“That actually helped out a lot the first time because we didn’t have the shop up, didn’t have a lot of inventory at the time and not knowing if I was going to get it,” Sorrell said.
Although Sorrell has an in-person store, the new guidelines only allow him to operate at 25% capacity.
“The local government needs to take a look at the impact that it is going to have,” Sorrell said.
“Ultimately safety is super important but if we are shutting down small and medium-sized businesses and only allowing for Amazon, Walmart, and Target to operate, you’re looking at potential killing the economy for years to come.”
Small retailers like ASTRL are especially vulnerable to the economic effects of the pandemic. According to the U.S. Census Bureau, clothing stores have been hit hard, losing nearly 13 percent of revenue compared to last year.
New Mexico heavily relies on small businesses — 96% of employers fit that category. Small business accounts for more than half of all jobs in the state.
New Mexico’s unemployment rate was just over 8% in October, the latest data available. It had been as high as 12.7% in July. A year ago, it was much lower, around 4%.
Danielle Foster, co-owner of Bookworks, has been selling used and new books in Albuquerque’s North Valley for 10 years.
“We were doing about 350 events per year including conferences and school events,” Foster said. “We had four full-time employees and 14 part-time employees.”
Currently the shop is being run by Foster and her co-owner plus four employees at home. The majority of their staff was laid off.
The store has been surviving on curbside and online services since March.
“I applied for a federal grant for businesses but not the PPP (Paycheck Protection Program),” Foster said. “We also received a grant to pay off our SBA loan (Small Business Administration).”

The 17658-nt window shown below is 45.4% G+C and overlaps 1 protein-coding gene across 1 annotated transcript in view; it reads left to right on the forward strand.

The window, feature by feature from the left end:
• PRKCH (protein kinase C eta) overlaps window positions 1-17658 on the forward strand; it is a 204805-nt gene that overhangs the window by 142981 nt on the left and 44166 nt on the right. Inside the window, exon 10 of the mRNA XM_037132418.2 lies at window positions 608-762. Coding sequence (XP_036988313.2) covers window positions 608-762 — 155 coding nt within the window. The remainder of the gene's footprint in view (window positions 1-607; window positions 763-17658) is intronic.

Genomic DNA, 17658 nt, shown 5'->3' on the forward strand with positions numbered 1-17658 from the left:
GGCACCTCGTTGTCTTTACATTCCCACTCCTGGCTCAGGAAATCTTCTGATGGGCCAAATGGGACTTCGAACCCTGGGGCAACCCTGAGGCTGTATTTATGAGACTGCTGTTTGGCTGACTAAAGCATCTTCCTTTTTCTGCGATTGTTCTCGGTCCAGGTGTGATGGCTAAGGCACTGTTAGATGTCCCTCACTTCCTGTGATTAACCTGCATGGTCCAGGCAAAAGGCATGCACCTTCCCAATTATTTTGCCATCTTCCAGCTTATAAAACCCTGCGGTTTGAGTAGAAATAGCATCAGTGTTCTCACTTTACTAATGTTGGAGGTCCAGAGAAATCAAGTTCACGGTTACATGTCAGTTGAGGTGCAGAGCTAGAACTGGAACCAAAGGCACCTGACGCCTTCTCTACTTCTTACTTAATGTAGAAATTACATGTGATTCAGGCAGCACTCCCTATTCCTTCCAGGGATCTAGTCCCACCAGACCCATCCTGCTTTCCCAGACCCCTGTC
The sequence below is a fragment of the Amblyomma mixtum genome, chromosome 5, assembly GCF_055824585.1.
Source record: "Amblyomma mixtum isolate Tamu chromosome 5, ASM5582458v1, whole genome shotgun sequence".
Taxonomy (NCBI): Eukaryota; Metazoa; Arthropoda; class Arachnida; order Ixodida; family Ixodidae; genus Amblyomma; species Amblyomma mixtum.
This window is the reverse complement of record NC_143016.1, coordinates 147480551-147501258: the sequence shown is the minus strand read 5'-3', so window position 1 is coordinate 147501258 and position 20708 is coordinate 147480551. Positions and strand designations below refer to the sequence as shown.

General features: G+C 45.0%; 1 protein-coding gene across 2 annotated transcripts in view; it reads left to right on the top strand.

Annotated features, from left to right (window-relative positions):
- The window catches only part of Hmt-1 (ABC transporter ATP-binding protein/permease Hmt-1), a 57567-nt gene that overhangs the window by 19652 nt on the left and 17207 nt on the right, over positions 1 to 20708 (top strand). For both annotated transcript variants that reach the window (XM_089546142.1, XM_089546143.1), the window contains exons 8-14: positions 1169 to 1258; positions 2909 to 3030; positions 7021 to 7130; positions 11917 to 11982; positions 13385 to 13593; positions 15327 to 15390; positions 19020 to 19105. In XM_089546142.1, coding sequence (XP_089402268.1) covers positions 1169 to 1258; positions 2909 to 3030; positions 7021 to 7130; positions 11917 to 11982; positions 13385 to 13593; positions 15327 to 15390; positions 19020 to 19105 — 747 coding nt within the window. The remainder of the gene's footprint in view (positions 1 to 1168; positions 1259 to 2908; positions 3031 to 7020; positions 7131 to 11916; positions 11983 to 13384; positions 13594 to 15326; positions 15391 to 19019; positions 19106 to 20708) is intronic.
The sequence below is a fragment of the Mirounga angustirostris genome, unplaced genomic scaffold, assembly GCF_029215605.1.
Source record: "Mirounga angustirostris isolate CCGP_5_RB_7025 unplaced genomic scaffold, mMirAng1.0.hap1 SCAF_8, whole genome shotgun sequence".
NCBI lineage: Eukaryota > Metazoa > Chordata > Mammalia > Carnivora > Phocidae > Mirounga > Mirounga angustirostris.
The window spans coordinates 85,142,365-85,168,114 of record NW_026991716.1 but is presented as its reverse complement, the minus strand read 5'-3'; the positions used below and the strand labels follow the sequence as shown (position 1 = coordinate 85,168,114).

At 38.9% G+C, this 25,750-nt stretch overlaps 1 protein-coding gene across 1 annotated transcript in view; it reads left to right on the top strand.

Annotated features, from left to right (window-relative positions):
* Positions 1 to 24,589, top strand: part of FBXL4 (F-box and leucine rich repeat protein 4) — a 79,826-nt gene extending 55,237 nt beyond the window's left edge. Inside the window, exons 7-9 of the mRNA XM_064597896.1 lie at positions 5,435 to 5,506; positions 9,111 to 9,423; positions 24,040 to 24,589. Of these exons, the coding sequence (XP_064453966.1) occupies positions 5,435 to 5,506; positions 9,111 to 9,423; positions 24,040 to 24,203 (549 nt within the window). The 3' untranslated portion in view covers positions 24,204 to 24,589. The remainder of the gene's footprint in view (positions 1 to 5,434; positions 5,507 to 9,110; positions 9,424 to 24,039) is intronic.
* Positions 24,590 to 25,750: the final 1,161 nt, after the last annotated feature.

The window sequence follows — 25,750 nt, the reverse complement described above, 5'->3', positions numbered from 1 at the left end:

Foster said the loan helped them offer free shipping and to save for items they may need in the fall.
Despite criticism from some that the governor’s orders are bad for business, Foster comes down on the side of safety.
“We have a one-year-old and I do have some health issues,” Foster said, “We felt that it was important to not have that level of anxiety due to our personal situation.”
Bookworks has seen an increase in sales in the most recent weeks despite being curbside and online only.
“We are encouraging holiday shopping due to printing shortages in the industry and shipping delays that are occuring” Foster said. “The last week-and-a-half we’ve seen a heavy increase in our orders.”
To stay active within the community the bookstore is promoting virtual book fairs for schools and they recently started an affiliate program to help anyone in need of fundraising.
“We’ve found it comforting that we did not have to change our business model, again,” Foster said, “We are just trying to stay steady because we are down for the year, so we want to make smart decisions going forward.”
Dalton Padilla is a reporter for New Mexico News Port. He can be reached on Twitter @journalistdalt or by email at firstname.lastname@example.org